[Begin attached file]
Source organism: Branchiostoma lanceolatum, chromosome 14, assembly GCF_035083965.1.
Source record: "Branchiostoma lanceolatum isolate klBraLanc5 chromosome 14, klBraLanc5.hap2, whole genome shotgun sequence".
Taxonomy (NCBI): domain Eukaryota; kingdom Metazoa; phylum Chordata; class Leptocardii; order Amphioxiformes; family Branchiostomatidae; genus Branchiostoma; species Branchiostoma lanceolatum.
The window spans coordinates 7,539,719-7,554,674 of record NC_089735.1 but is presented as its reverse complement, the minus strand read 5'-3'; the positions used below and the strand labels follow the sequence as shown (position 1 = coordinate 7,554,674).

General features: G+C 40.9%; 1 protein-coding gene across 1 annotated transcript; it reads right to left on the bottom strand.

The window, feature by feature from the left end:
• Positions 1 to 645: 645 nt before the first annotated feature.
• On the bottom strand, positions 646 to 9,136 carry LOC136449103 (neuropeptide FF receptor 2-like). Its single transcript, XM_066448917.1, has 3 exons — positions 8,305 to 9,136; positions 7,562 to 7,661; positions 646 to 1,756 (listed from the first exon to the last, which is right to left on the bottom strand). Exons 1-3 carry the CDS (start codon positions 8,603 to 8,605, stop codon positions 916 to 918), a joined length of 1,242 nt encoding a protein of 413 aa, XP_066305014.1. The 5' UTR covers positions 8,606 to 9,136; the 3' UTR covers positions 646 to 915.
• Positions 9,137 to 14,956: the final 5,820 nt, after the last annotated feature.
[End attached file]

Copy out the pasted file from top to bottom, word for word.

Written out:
Source organism: Branchiostoma lanceolatum, chromosome 14, assembly GCF_035083965.1.
Source record: "Branchiostoma lanceolatum isolate klBraLanc5 chromosome 14, klBraLanc5.hap2, whole genome shotgun sequence".
Taxonomy (NCBI): domain Eukaryota; kingdom Metazoa; phylum Chordata; class Leptocardii; order Amphioxiformes; family Branchiostomatidae; genus Branchiostoma; species Branchiostoma lanceolatum.
The window spans coordinates 7,539,719-7,554,674 of record NC_089735.1 but is presented as its reverse complement, the minus strand read 5'-3'; the positions used below and the strand labels follow the sequence as shown (position 1 = coordinate 7,554,674).

General features: G+C 40.9%; 1 protein-coding gene across 1 annotated transcript; it reads right to left on the bottom strand.

The window, feature by feature from the left end:
• Positions 1 to 645: 645 nt before the first annotated feature.
• On the bottom strand, positions 646 to 9,136 carry LOC136449103 (neuropeptide FF receptor 2-like). Its single transcript, XM_066448917.1, has 3 exons — positions 8,305 to 9,136; positions 7,562 to 7,661; positions 646 to 1,756 (listed from the first exon to the last, which is right to left on the bottom strand). Exons 1-3 carry the CDS (start codon positions 8,603 to 8,605, stop codon positions 916 to 918), a joined length of 1,242 nt encoding a protein of 413 aa, XP_066305014.1. The 5' UTR covers positions 8,606 to 9,136; the 3' UTR covers positions 646 to 915.
• Positions 9,137 to 14,956: the final 5,820 nt, after the last annotated feature.